The countries with the richest biodiversity don't always take the necessary measures to protect them. Whether it's because they lack the motivation or the resources to do so, or because they prioritize short-term economic benefits over environmental protection, countries often neglect their responsibilities. This prompted researchers to explore a curious question: why not pay them to protect their environment?
It's not as crazy as it sounds. Almost without exception, rich countries got rich in the first place by burning a lot of fossil fuels, and it would be a fair way to balance things. At the same time, rich countries that want to reduce their emissions could make a bigger impact by investing abroad than inside their own borders.
“Human well-being depends on ecological life support. Yet, we are constantly losing biodiversity and therefore the resilience of ecosystems. At the international level, there are political goals, but the implementation of conservation policies is a national task. There is no global financial mechanism that can help nations to reach their biodiversity targets”, says lead author Nils Droste from Lund University, Sweden.
In itself, the idea isn't exactly novel -- several such mechanisms are already in place. For instance, Norway and Germany are already paying Brazil to reduce deforestation (although the payments have been frozen in light of recent deforestation). Previous research has shown that this sort of scheme can help protect existing areas and create additional protected areas.
But a global framework isn't in place, and could offer much more benefits, researchers argue. They propose three possible mechanisms:
- An ecocentric model: only protected area extent per country counts -- the bigger the protected area, the better;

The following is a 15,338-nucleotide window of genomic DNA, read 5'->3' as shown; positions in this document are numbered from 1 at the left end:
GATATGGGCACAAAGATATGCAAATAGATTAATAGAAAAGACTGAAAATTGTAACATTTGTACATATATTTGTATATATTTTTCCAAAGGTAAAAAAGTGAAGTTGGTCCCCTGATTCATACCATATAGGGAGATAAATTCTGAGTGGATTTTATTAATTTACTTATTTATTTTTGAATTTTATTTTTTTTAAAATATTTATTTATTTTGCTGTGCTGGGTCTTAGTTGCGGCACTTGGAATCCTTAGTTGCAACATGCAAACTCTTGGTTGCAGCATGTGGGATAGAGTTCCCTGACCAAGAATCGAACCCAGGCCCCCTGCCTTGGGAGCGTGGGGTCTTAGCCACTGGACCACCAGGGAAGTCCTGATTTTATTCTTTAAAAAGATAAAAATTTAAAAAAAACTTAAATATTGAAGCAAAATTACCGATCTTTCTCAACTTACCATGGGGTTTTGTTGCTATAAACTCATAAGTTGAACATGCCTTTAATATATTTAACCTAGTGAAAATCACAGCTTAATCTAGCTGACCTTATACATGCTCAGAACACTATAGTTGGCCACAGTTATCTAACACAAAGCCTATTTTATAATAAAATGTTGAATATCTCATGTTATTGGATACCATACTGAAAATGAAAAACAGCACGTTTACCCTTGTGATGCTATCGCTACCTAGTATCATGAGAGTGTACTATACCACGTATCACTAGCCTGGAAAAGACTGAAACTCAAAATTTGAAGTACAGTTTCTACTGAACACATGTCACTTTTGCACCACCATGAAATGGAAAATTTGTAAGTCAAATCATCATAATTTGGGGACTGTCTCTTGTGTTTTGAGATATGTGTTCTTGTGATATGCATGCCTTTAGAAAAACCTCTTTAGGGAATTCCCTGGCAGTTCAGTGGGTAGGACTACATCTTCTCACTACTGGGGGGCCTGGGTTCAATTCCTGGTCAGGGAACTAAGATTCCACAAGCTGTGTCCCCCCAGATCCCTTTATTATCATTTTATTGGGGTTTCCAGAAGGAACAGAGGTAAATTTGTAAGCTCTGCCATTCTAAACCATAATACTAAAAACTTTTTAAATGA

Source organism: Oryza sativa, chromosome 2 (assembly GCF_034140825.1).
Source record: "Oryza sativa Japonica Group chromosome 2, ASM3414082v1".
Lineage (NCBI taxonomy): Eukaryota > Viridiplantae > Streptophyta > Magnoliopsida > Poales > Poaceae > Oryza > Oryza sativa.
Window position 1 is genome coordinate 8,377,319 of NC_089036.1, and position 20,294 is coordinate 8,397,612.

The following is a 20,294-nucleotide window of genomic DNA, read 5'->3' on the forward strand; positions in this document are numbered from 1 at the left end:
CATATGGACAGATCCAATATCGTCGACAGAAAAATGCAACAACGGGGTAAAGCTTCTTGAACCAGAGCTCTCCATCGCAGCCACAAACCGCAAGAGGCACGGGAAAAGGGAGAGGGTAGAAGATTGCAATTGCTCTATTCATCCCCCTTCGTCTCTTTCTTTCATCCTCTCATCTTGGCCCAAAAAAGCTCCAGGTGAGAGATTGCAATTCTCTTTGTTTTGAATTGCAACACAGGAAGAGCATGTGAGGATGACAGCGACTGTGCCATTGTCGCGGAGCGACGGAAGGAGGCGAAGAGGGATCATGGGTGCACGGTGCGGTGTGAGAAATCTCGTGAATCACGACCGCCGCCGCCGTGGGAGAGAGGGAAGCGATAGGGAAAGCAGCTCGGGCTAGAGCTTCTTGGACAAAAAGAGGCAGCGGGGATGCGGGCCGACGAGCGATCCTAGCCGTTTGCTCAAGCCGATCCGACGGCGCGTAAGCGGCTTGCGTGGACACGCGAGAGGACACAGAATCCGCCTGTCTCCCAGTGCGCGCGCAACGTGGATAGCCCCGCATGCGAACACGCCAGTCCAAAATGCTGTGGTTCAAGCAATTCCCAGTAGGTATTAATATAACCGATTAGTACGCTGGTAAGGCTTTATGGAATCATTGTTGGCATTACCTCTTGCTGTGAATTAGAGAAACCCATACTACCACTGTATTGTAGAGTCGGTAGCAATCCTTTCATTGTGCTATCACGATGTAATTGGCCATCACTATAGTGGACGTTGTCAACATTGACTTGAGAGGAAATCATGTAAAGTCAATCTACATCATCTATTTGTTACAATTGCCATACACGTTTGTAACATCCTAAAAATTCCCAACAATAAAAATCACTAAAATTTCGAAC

- A socio-ecological model: protected areas and Human Development Index count. This adds an incentive for also include development justice to the previous model;
- An anthropocentric model: population density is also considered, as people can benefit locally from protected areas.
In most cases, researchers say, the second model offers the most incentives. Essentially, it provided the most value for the invested money when it comes to conservation and protection. The results were particularly impressive for countries that are currently doing the least to achieve their protection goals.
“While we developed the socio-ecological design with a fairness element in mind, believing that developing countries might be more easily convinced by a design that benefits them, we were surprised how well this particular design aligns with the global policy goals”, says Nils Droste. “It would most strongly incentivize additional conservation action where the global community is lacking it the most”, he adds.
Of course, the question of "should we do it" is still on the table. The downside is obvious: you pay a lot of money for something which doesn't benefit you directly (and there's also the problem of some of the money being lost through corruption). However, protecting biodiversity is truly a global challenge that will require global efforts to solve. In the long run, everyone would benefit from protecting biodiversity worldwide.
Ethically, the plan would allow richer developed countries to mend past environmental damage. But politically, offering money to other countries is never a popular idea, and countries are rarely keen on opting for such plans. While researchers expect this type of project to help the planet as a whole (it's in everyone's best interest to have developing nations grow sustainably), it remains to be seen whether something like this can truly catch on.
"We know that we need to change land use in order to preserve biodiversity. Protecting land from degradation and providing healthy ecosystems, clean air or clean rivers is a function of the state. Giving a financial reward to governments for such public ecosystem services will ease the provision of corresponding conservation efforts and will help to put this on the agenda," concludes Droste.
The study has been published in Conservation Letters.